Start each day with the Word of the Day in your inbox!

Word of the Day

Word of the day


[ en-sawr-suhl ] [ ɛnˈsɔr səl ] Show IPA Phonetic Respelling

verb (used with object)

to bewitch.

learn about the english language

More about ensorcell

Ensorcell, “to bewitch,” comes from Middle French ensorceler, of the same meaning, which is a dissimilated variant of ensorcerer. Dissimilation refers to when one of two identical sounds in a word happens to change, such as how colonel is pronounced “kur-nl” in US English and February often becomes “feb-yoo-er-ee”; without dissimilation, the two l’s in colonel and the two r’s in February would be preserved in speech. Learn more about dissimilation from the Word of the Day porphyry. Ensorcerer ultimately derives from Latin sors (stem sort-), “lot, fate.” Another descendant of sors today is French sortir, “to exit,” which comes via Latin sortīrī, “to cast lots,” perhaps with the influence of surgere (stem surrēct-), “to spring up, arise, stand up.” Ensorcell was first recorded in English circa 1540.

how is ensorcell used?

He was a hoarder who had all the most beautiful crystal and linens—not to mention Truman Capote’s old sofa—but he never entertained. He sometimes wondered why he could ensorcell so many with his wit and style but not have a lover.

Maureen Dowd, “Farewell, André the Glorious,” The New York Times, January 22, 2022
[Shopping] encompasses exploration and frivolity, not just necessity. It can be immersive, too. While computer screens can bewitch the eye, a good shop has four more senses to ensorcell.

“The emporium strikes back,” The Economist, Jul 13, 2013
quiz icon
Think you're a word wizard? Try our word quiz, and prove it!
arrows pointing up and down
Double your word knowledge with the Synonym of the Day!
Word of the Day Calendar

Word of the day


[ sel-kooth ] [ ˈsɛlˌkuθ ] Show IPA Phonetic Respelling


strange; uncommon.

learn about the english language

More about selcouth

Selcouth, “strange, uncommon,” comes from Old English seldcūth, which is equivalent to seldan, “seldom,” and cūth, “couth, known, acquainted with.” Seldan has a number of relatives in other Germanic languages, including Dutch zelden, German selten, and Norwegian sjelden, but no known cognates outside the Germanic branch of the Indo-European language family. Cūth was the original past participle of can (Old English cunnan) before it evolved into Middle English coud, gained an l by analogy with should and would, and became could. Selcouth, as a word of Old English origin, was first recorded in English before 900 CE.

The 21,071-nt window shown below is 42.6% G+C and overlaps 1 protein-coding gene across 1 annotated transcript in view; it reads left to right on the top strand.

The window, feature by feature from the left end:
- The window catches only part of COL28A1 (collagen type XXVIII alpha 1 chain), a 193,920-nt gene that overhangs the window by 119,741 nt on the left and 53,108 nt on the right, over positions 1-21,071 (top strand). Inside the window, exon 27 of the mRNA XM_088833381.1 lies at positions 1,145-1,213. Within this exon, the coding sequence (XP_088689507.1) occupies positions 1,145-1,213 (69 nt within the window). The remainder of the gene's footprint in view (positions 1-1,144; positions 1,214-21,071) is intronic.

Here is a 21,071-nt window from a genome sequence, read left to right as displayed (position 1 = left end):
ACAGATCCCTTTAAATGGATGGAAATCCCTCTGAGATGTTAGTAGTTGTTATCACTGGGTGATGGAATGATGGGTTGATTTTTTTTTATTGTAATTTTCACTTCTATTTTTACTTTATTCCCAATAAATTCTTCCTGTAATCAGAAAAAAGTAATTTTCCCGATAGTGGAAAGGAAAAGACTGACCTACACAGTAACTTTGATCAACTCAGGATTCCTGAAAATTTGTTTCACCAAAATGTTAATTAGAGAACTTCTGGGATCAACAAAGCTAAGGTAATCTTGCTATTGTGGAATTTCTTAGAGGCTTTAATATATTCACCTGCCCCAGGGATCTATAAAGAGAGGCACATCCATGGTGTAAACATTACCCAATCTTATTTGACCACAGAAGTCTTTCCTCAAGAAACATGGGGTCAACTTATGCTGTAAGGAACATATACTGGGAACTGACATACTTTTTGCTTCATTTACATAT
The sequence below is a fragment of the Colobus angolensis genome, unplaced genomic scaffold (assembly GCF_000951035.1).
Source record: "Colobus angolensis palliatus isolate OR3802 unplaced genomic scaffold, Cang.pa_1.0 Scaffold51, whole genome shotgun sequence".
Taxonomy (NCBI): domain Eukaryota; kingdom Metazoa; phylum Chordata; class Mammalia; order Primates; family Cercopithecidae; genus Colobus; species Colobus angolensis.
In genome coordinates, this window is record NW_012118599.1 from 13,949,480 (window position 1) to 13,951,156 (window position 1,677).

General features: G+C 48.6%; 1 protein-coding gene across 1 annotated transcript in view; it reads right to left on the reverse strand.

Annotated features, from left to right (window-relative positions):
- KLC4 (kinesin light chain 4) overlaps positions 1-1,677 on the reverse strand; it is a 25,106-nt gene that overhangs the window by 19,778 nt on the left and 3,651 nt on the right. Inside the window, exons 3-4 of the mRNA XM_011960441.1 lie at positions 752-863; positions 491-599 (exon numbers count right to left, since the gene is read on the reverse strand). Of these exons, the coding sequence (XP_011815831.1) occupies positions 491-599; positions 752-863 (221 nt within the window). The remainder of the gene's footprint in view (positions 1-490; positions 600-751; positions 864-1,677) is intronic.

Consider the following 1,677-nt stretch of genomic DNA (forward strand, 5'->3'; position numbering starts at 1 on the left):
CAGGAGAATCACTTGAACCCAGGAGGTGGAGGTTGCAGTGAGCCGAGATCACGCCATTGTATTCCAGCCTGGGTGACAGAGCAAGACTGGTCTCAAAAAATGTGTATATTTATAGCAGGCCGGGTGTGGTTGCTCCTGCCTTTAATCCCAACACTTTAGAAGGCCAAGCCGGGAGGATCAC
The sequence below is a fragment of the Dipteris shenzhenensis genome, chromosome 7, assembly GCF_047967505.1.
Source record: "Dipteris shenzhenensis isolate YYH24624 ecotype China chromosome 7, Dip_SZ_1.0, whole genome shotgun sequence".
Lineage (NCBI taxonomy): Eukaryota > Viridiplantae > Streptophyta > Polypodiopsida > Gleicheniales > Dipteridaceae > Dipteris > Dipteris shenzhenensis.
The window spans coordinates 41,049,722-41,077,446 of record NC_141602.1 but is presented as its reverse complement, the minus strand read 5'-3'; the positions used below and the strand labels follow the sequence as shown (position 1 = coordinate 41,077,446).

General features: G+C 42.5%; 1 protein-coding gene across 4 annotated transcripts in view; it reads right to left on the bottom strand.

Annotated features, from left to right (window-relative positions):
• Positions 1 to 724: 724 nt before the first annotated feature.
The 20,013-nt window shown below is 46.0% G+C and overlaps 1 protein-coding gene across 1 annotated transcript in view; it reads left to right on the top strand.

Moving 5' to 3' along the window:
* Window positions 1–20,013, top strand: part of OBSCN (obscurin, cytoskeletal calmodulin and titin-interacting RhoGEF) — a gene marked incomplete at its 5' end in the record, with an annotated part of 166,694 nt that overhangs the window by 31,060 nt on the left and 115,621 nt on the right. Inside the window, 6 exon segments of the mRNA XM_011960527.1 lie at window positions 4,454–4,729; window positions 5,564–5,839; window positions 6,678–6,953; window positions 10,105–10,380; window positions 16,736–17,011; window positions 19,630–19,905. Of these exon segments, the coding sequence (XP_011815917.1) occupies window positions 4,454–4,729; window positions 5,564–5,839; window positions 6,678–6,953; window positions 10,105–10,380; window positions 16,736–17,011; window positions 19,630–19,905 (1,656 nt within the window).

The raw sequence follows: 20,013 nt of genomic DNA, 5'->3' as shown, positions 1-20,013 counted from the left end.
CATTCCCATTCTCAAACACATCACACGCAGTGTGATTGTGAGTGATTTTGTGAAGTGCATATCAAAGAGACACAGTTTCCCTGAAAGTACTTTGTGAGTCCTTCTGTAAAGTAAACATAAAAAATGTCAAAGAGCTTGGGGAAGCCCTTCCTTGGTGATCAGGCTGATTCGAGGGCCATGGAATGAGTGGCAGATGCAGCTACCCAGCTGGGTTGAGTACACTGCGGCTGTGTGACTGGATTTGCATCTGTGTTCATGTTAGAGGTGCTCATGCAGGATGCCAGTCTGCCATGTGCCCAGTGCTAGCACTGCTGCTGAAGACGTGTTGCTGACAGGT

how is selcouth used?

From among them one could gather out a whole menagerie of the ‘selcouth‘ beasts and birds and creeping things that have been banished from solid earth into the limbo of Faëry and Romance.

John Geddie, The Balladists, 1896

“But during his convalescence he had a selcouth experience.”
Selcouth? What does that mean?” I said.
“It’s an archaic English word meaning unusual or strange, my unlearned colleague.”

Jonathan Swift Somers III (Philip José Farmer), “The Doge Whose Barque Was Worse Than His Bight,” 1976
Word of the Day Calendar

Word of the day


[ taw-pee ] [ ˈtɔ pi ] Show IPA Phonetic Respelling


a foolish or thoughtless young person.

learn about the english language

More about tawpie

Tawpie, “a foolish young person,” comprises tawp-, an element of Scandinavian origin, and -ie, a diminutive suffix also found in dearie and sweetie. Tawp- is likely related to Danish tåbe, Norwegian tåpe, and Swedish tåp, all meaning “simpleton, fool,” from Old Norse. Because of the Vikings’ colonization of Scotland a millennium ago, numerous words of Norse origin became entrenched in the languages and dialects of Scotland. One such borrowing is kilt, which may be related to Norwegian kilte, “to bind, fasten up.” Tawpie was first recorded in English in the 1720s.

how is tawpie used?

I’m sure ye have sense as well as good looks. Ye’re not so young as thae light-headed tawpies, with their empty laughs, that have gone out just now, but you’re just in your prime.

Robert Cleland, True to a Type, Vol. I, 1887

Then what for wud ye send us away, and bring in some handless, useless tawpie that cud neither cook ye a decent meal nor keep the Manse wise like?

Ian Maclaren, “Dr. Davidson’s Last Christmas,” Afterwards and Other Stories, 1898
Word of the Day Calendar
Word of the Day Calendar